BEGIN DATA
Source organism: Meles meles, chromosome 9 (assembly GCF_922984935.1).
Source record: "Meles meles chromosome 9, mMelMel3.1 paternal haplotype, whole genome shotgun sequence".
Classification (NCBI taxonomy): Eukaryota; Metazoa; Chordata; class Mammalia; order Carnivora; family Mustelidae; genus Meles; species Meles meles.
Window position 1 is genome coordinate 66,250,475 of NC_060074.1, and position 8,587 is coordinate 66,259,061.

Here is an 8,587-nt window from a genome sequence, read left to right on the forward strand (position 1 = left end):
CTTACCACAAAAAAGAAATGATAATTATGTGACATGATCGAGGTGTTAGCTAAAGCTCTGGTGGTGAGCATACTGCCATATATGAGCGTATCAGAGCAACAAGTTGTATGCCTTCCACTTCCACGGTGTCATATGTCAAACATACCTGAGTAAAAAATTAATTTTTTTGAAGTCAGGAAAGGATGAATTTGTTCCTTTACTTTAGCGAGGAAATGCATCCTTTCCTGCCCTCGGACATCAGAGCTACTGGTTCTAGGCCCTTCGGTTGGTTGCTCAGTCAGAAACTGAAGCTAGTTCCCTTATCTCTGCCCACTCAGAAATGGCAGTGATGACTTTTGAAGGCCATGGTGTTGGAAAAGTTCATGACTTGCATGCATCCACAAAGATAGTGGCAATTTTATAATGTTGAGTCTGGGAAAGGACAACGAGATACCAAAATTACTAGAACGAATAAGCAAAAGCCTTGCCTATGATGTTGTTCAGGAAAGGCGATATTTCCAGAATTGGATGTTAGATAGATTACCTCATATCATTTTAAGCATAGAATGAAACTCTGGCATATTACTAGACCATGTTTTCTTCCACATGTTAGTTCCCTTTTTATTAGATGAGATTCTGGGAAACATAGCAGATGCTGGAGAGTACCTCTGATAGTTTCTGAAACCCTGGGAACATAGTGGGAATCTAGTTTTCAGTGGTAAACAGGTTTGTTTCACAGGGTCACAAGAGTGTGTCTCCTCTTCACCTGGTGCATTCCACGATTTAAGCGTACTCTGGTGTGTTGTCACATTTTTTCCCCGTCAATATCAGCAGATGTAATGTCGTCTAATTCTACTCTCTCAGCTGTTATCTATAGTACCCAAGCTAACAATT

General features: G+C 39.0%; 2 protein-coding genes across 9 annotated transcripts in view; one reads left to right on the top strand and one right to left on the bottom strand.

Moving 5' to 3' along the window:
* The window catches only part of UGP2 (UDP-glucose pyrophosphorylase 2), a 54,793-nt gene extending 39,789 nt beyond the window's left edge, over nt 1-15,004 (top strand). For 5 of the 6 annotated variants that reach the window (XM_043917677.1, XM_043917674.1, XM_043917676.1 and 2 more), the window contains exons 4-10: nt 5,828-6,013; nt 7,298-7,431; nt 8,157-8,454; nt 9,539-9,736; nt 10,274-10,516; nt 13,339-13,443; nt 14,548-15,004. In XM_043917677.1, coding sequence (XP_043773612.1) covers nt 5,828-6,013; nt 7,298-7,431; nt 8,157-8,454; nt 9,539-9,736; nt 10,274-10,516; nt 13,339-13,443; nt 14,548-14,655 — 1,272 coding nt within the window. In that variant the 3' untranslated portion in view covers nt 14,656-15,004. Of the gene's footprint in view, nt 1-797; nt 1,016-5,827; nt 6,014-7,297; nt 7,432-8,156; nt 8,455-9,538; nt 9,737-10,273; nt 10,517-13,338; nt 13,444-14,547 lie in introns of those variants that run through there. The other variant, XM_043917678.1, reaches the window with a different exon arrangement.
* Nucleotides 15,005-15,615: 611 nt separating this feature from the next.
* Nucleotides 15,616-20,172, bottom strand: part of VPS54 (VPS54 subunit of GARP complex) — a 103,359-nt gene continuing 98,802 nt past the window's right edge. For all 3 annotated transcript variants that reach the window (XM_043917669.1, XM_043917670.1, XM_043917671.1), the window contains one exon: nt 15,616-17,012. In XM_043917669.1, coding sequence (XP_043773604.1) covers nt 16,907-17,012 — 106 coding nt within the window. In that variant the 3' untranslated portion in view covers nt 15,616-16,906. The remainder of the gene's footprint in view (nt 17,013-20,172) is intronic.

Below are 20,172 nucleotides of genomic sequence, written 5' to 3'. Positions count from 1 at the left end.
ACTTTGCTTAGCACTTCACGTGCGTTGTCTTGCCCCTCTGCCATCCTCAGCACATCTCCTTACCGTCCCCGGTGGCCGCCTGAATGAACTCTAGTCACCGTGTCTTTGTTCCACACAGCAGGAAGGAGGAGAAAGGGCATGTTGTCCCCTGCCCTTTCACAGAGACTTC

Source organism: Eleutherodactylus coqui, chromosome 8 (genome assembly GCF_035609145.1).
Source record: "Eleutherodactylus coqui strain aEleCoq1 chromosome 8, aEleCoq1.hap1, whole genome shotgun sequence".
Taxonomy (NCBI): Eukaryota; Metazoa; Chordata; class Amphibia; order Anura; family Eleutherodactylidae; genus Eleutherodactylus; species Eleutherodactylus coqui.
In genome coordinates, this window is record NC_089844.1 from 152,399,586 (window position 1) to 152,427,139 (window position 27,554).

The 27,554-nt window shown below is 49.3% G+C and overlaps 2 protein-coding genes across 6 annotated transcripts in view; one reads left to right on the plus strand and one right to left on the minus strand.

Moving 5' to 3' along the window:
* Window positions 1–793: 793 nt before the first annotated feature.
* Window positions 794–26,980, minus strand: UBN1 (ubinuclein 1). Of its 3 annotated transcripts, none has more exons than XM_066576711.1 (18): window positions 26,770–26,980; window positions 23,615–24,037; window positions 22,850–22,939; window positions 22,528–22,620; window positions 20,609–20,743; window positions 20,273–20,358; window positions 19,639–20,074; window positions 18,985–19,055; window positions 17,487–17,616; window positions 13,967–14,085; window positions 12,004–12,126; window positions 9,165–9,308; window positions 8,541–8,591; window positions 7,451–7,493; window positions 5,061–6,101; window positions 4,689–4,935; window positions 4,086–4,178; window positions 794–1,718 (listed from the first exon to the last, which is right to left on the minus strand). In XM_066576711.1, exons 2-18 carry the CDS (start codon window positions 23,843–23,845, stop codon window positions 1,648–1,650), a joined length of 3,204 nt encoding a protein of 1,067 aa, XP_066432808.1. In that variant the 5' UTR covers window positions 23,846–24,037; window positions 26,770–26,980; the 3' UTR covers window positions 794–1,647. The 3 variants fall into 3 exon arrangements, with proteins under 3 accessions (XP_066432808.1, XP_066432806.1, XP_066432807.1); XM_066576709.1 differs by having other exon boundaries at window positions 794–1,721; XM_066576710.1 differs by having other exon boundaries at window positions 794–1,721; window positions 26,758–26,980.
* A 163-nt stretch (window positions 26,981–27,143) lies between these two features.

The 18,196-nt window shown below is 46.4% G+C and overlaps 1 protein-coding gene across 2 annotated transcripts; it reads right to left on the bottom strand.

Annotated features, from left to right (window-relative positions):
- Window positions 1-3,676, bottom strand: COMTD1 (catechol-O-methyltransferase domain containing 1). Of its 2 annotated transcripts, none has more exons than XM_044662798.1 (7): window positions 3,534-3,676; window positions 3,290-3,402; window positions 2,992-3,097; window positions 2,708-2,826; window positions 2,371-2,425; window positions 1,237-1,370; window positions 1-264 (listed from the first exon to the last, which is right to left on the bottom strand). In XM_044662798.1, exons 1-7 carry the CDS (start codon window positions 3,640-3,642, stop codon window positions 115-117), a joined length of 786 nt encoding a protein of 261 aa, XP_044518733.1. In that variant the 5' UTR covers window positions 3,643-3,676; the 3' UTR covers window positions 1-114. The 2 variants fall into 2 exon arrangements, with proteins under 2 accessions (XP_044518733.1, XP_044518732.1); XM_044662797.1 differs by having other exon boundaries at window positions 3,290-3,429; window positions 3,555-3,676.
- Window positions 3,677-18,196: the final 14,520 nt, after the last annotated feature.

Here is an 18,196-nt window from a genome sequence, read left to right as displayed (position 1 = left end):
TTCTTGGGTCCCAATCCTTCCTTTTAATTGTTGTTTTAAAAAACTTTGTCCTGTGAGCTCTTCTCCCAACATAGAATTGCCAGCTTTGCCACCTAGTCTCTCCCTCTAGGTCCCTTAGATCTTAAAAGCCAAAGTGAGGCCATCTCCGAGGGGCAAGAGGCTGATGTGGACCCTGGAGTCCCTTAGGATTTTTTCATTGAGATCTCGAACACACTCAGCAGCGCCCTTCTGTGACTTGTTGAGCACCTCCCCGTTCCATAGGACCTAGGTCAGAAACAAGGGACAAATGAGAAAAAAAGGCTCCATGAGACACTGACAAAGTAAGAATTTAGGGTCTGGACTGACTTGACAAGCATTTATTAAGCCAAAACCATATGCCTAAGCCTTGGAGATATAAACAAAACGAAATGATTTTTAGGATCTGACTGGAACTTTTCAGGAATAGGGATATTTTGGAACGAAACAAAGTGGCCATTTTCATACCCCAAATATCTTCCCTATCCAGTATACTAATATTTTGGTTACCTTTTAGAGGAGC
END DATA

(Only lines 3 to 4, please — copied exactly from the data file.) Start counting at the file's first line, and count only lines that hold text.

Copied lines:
Classification (NCBI taxonomy): Eukaryota; Metazoa; Chordata; class Mammalia; order Carnivora; family Mustelidae; genus Meles; species Meles meles.
Window position 1 is genome coordinate 66,250,475 of NC_060074.1, and position 8,587 is coordinate 66,259,061.